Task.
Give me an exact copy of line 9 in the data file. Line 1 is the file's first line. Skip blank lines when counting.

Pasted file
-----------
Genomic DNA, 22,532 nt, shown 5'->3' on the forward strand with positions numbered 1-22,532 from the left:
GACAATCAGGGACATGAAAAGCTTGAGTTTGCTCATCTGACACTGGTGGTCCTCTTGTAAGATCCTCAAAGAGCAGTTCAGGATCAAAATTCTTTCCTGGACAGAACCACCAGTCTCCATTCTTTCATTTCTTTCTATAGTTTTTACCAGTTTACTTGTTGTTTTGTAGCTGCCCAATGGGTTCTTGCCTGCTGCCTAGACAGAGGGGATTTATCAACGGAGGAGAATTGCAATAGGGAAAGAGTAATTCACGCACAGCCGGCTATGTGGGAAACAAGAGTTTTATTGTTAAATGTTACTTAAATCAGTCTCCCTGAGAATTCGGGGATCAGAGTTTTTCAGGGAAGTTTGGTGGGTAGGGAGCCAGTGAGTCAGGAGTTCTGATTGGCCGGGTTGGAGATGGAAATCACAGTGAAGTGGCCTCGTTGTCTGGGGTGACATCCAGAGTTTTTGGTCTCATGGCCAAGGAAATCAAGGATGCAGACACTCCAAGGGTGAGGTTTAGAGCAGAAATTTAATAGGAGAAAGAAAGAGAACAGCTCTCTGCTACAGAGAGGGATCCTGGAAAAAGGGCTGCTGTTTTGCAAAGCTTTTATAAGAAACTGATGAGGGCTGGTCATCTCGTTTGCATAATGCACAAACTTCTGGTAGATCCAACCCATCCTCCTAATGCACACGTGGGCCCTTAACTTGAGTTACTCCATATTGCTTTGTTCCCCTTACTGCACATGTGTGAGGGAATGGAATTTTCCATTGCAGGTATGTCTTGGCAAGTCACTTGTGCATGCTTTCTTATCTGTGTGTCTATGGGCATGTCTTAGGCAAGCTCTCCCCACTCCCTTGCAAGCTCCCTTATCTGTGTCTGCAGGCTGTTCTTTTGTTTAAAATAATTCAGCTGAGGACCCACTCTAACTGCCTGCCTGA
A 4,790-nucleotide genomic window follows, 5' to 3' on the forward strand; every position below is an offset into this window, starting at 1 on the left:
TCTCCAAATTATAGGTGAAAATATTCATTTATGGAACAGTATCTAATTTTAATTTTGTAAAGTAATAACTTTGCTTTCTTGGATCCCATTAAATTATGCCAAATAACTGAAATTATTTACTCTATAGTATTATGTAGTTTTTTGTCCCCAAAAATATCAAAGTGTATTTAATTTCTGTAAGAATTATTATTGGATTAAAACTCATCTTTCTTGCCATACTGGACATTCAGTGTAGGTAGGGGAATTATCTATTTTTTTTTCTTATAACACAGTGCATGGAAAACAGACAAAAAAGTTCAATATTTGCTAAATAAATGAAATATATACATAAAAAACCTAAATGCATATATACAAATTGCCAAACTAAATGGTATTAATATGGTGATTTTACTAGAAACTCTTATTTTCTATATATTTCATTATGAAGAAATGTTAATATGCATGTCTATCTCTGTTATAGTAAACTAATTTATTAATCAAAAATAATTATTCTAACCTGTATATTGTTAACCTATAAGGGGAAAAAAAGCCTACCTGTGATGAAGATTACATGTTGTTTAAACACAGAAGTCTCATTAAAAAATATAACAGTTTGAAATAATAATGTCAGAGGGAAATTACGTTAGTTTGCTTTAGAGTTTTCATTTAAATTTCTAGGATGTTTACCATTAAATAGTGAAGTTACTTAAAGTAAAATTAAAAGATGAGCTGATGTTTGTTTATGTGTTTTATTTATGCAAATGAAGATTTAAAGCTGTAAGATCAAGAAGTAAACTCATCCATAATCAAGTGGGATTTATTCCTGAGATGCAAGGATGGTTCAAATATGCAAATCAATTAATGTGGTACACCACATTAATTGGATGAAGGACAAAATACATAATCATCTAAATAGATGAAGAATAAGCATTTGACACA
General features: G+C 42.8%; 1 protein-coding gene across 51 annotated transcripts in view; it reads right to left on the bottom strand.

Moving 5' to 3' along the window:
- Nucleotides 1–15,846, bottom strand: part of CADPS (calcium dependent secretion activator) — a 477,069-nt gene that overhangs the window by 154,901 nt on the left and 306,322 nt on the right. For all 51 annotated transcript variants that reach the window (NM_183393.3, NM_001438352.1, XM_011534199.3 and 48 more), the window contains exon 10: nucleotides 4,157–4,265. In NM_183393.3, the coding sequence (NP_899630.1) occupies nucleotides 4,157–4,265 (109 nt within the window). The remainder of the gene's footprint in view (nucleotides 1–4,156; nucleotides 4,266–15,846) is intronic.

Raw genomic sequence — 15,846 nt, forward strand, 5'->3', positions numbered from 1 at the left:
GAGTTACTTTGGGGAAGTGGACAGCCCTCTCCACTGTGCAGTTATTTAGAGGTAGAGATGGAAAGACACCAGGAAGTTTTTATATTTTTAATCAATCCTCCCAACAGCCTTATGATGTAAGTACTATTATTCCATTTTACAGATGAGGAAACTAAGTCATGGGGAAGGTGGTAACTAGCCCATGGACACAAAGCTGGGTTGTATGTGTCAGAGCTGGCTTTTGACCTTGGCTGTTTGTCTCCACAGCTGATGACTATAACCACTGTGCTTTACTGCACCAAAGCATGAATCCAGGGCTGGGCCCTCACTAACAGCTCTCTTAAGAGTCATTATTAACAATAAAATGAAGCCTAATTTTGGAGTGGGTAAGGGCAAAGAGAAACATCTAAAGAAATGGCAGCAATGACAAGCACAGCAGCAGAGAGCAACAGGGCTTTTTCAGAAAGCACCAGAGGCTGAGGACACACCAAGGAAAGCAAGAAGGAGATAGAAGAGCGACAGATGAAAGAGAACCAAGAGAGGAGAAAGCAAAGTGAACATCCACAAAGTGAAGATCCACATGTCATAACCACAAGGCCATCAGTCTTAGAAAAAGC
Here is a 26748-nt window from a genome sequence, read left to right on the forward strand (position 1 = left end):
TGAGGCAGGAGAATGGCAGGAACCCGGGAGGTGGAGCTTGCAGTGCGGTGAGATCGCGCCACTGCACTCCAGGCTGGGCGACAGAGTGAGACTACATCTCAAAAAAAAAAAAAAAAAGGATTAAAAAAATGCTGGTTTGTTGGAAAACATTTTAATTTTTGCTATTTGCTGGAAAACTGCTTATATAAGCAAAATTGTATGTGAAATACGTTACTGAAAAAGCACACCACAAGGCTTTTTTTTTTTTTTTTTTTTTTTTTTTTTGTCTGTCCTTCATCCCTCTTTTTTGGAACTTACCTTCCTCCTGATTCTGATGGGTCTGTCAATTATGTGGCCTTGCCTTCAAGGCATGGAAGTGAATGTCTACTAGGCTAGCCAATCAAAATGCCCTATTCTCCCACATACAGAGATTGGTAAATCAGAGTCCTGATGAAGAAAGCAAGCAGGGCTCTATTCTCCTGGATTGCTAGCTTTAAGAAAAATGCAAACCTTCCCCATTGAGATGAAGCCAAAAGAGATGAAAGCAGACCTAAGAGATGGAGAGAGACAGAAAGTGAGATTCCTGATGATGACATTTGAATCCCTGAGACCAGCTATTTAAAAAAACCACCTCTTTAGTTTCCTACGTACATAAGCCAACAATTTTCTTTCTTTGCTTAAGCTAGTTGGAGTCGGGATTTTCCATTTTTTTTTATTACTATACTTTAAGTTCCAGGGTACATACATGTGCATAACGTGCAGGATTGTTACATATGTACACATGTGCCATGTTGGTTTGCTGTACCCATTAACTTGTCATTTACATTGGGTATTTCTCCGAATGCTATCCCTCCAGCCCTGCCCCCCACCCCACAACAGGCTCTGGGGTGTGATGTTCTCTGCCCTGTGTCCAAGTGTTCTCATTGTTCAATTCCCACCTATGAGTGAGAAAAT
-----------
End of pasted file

GAGTTACTTTGGGGAAGTGGACAGCCCTCTCCACTGTGCAGTTATTTAGAGGTAGAGATGGAAAGACACCAGGAAGTTTTTATATTTTTAATCAATCCTCCCAACAGCCTTATGATGTAAGTACTATTATTCCATTTTACAGATGAGGAAACTAAGTCATGGGGAAGGTGGTAACTAGCCCATGGACACAAAGCTGGGTTGTATGTGTCAGAGCTGGCTTTTGACCTTGGCTGTTTGTCTCCACAGCTGATGACTATAACCACTGTGCTTTACTGCACCAAAGCATGAATCCAGGGCTGGGCCCTCACTAACAGCTCTCTTAAGAGTCATTATTAACAATAAAATGAAGCCTAATTTTGGAGTGGGTAAGGGCAAAGAGAAACATCTAAAGAAATGGCAGCAATGACAAGCACAGCAGCAGAGAGCAACAGGGCTTTTTCAGAAAGCACCAGAGGCTGAGGACACACCAAGGAAAGCAAGAAGGAGATAGAAGAGCGACAGATGAAAGAGAACCAAGAGAGGAGAAAGCAAAGTGAACATCCACAAAGTGAAGATCCACATGTCATAACCACAAGGCCATCAGTCTTAGAAAAAGC